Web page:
In its second year, the Pittonkatonk May Day Brass BBQ is more than a music festival | Music | Pittsburgh | Pittsburgh City Paper

In its second year, the Pittonkatonk May Day Brass BBQ is more than a music festival

"Music, it's not something we buy — it's not something we go to see. It's something we do."

For one day, Pittonkatonk will transform Schenley Park into a whirling convergence of horns, trombones, drums and barbecue. The all-ages brass music festival returns for its second year, this time with even more local and touring bands, kid-friendly activities and handmade Serbian sausages.

Last year's Pittonkatonk saw nearly 700 people, including about 100 performers. This year's festival will welcome national acts including: What Cheer? Brigade, from Providence, R.I.; New York's Pitchblak Brass Band; Chicago's Black Bear Combo; and the Detroit Party Marching Band. Local acts Beauty Slap, May Day Marching Band, Slide Worldwide and Col. Eagleburger's Goodtime Highstepping Band will also perform, along with Pittsburgh-area high school marching bands.

Like most grand plans, it all began one night at the Brillobox.

Scratch that. This story begins at Lollapalooza, in 1993, when a teenage Pete Spynda was handed a brochure about "indie rock" by longtime Pittsburgh music promoter Manny Theiner. The flyer was Spynda's introduction to college radio, Don Caballero and self-discovery in the LP aisle. "It was mind-melting," says Spynda. "It changed my life."

In its second year, the Pittonkatonk May Day Brass BBQ is more than a music festival
Photo courtesy of Todd Seelie
Unpolished: What Cheer? Brigade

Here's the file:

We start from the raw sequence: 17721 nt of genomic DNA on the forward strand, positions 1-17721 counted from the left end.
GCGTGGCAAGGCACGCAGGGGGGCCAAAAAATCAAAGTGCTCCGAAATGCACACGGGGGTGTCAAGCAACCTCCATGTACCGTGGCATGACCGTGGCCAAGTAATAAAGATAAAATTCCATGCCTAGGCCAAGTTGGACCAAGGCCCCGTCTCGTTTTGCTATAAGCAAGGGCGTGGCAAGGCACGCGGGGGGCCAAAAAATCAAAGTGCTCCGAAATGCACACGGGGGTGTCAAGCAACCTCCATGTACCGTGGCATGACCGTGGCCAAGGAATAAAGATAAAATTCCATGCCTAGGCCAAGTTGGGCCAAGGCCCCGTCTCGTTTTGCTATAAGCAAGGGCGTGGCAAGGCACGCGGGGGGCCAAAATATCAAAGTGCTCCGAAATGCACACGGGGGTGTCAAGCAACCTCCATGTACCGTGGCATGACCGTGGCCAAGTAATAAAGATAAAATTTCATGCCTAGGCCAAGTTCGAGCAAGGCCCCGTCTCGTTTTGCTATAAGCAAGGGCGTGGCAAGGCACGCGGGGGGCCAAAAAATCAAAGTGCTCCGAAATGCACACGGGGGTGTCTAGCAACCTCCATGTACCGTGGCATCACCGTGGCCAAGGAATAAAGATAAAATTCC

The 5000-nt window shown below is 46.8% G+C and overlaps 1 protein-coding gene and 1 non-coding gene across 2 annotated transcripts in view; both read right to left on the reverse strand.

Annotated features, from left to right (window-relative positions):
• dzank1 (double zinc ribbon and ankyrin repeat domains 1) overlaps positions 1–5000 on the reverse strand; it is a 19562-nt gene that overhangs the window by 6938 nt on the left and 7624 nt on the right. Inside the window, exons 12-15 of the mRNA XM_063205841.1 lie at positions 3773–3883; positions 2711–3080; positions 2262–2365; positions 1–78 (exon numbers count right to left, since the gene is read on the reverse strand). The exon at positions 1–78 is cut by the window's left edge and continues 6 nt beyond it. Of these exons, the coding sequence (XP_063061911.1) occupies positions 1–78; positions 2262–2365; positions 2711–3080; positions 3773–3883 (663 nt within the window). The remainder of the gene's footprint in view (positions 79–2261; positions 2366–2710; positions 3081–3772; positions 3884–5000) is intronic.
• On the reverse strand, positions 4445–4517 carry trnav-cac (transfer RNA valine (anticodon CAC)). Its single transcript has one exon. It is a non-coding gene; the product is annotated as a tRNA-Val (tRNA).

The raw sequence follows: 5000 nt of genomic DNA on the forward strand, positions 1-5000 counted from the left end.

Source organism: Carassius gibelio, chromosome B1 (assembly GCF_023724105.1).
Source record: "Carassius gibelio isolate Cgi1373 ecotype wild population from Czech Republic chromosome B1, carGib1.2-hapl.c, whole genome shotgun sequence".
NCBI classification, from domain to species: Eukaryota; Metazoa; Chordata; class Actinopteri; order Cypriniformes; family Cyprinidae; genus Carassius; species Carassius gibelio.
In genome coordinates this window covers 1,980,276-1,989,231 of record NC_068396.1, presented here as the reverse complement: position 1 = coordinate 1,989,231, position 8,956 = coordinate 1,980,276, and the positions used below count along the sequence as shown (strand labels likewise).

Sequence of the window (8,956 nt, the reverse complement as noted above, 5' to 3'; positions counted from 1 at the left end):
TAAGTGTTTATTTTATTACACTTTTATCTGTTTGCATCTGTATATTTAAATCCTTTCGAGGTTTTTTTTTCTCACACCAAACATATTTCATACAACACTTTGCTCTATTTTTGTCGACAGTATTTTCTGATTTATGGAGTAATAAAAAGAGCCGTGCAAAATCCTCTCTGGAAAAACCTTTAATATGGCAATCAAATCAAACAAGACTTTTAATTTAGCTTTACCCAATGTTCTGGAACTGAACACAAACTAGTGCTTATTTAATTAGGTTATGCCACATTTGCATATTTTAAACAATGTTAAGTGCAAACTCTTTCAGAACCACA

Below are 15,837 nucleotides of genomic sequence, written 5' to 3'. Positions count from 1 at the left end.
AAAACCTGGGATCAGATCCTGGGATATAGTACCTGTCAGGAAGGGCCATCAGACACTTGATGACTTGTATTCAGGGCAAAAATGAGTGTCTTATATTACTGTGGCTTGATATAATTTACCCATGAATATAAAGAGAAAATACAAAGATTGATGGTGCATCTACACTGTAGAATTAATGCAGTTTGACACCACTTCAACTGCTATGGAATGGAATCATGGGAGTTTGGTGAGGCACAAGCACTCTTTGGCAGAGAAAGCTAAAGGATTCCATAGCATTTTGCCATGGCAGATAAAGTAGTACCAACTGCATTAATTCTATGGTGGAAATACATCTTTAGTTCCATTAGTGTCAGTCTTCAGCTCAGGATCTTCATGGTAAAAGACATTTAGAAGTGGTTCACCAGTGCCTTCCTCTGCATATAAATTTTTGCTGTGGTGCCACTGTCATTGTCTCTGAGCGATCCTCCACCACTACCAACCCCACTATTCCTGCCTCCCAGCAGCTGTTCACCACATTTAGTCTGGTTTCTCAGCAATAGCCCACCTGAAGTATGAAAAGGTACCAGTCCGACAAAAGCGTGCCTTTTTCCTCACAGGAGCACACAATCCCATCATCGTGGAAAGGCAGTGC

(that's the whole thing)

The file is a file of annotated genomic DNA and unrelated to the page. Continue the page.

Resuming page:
Fast-forward a couple of decades and Spynda is now one of the city's most prominent event producers and DJs. He's responsible for Pandemic, Weather Permitting and programming the Bayardstown Social Club.

"Pete had a reputation for making stuff happen," says Rich Randall, an associate professor at Carnegie Mellon University who looks at music, technology and culture in the 21st century. Randall was wrapping up a project for CMU's Center for Arts in Society and had an idea for something new — a May Day event focusing on music and labor. He and Spynda chatted upstairs at Brillobox, and Spynda thought about the sweaty, raucous What Cheer? Brigade shows his friend Jason Dunbar had been putting on in his Highland Park garage: donation-based attendance; explosive, genre-defying sounds; lots of eating and drinking and dancing.

"Those Dunbar parties were really the precursor to Pittonkatonk," says Spynda.

The first Pittonkatonk, in May 2014, was "the most fun Schenley Park's had in a long time," says Dunbar, who now volunteers with the festival. "It's the most inviting community. It's almost impossible to have a bad time when watching these bands."

But this is more than a musical festival. As Spynda says, "We're not just trying to throw a party in the park."

The focus of Pittonkatonk is on community. It's about bringing together people who might otherwise never convene, and blurring the line between performer and spectator. There's no admission fee, there are no food trucks, and there's no stage or sound system. 

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